This week Danielle takes Sam through the truly bizarre finale of the 2020 Ernest Cline novel Ready Player Two. Wade Watts is trapped in the OASIS in his ONI VR headset by Anorak and his “infirmware” and is being forced by Anorak to find the seven shards hidden by Halliday on various media worlds Kira—the late wife of Ogden and romantic obsession of Halliday—had a hand in creating. And if that sentence doesn’t sum up Ready Player Two, nothing does. The purpose of this latest scavenger hunt is still unclear, but Wade now has 12 hours to complete it before he dies, so naturally he completely ignores the help offered by his biggest fan L0hengrin. Wade and his friends set off to various media worlds, including the not-much-of-a-challenge school world, and the fever dream of the Prince world. Eventually, Wade figures out that Anorak wants the shards because he—the A.I. consciousness of Halliday—wants to use the shards to resurrect an A.I. consciousness of Kira which Halliday created without her consent. Anorak wants to live in eternal bliss with this A.I. Kira even though she never loved Halliday, even when reconstituted virtually. We won’t spoil how the space ship full of frozen embryos figures into all this, but it’s wild. Anyway, Wade and his friends find a convenient magic sword that Ogden, and only Ogden for some reason, can use to defeat Anorak, and embark on a pretty simple heist to free Ogden and bring him to the Oasis to fight Anorak. All of this is pretty standard, but then Wade discovers there are A.I. scans of every person who has used an ONI device, and his solution to this is probably the most ridiculous, and most irresponsible, part of the whole book, which is really saying something.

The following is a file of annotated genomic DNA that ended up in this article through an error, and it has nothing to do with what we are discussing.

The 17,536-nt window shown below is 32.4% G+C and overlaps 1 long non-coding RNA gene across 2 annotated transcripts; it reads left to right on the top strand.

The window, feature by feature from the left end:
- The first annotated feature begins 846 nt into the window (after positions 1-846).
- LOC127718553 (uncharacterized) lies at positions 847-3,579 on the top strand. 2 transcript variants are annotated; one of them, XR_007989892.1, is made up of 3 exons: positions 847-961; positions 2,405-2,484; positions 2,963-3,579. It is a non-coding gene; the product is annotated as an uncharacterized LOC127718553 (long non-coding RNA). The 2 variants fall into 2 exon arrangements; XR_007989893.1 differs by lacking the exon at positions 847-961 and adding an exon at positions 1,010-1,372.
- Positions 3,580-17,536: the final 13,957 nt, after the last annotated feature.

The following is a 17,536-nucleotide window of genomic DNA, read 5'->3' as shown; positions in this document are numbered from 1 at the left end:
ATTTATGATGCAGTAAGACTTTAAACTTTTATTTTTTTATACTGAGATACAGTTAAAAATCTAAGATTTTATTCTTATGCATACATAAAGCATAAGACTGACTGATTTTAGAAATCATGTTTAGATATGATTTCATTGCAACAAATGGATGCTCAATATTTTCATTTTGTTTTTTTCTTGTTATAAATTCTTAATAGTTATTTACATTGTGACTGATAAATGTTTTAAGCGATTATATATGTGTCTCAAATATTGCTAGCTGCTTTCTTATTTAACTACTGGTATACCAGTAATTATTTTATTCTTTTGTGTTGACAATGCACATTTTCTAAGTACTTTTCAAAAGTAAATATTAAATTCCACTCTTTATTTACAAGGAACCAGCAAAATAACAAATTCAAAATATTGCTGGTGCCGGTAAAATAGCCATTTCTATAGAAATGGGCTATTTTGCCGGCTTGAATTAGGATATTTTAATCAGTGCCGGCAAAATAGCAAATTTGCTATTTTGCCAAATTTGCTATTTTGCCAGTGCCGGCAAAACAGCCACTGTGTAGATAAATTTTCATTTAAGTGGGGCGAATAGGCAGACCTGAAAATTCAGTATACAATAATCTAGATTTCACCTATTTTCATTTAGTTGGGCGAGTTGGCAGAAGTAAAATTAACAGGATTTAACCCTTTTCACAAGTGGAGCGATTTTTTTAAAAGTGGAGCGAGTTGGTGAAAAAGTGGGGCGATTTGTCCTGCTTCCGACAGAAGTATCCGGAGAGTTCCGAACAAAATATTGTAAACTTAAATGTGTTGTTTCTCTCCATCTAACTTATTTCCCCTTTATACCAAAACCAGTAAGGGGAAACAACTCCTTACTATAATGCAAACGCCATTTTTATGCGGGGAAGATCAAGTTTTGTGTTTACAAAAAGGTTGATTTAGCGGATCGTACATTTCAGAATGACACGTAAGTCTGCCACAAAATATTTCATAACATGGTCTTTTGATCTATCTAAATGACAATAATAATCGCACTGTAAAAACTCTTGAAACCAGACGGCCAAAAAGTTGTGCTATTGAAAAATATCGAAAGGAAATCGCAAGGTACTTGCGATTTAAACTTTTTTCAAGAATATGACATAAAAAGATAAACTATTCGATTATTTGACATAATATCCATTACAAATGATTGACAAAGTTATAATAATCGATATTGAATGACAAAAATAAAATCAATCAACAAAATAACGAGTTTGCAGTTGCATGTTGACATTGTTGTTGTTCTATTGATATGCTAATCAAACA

This week Danielle starts Sam on a VR adventure with the 2020 Ernest Cline novel Ready Player Two. In this sequel to Ready Player One, Wade Watts is the freshly minted owner of the OASIS, a massive virtual realty universe that dominates the cultural and commercial landscape of a dystopian Earth. That’s when Wade’s late predecessor, Halliday, sends him a hitherto unknown technology: The ONI, a neural interface VR system for the OASIS that kills you if you use it too long. This all sounds great to Wade who immediately launches it as a commercial product, and this is why Danielle and Sam feel that you probably shouldn’t pick the successor to your multi-billion dollar essential planetary infrastructure via pop culture scavenger hunt. At this point, a new scavenger hunt appears in the OASIS, seemingly just for Wade and created by Halliday (seriously, does he have any other ideas?). Wade is tasked with finding seven shards but is stumped by the clue and so kinda just ignores if for a few years, like a true hero. During that time, Wade finds his friends divided over the ethics of the ONI devices, and Wade drifts away from Samantha, his girlfriend for all of a week, due to her reservations. Finally, a fan of Wade’s, L0hengrin, clues him into where the first shard is, and helps him recover this first quest item. Things only get weirder from here, and that’s without mentioning the Olympic swimming pool’s worth of 80’s and 90’s pop culture references to slog through, or the spaceship full of frozen embryos. Sam has many questions, and while there are few answers in part one, we can only hope part two will shed some light on his most burning question: How big a jerk was Halliday? (Spoiler: absolutely massive).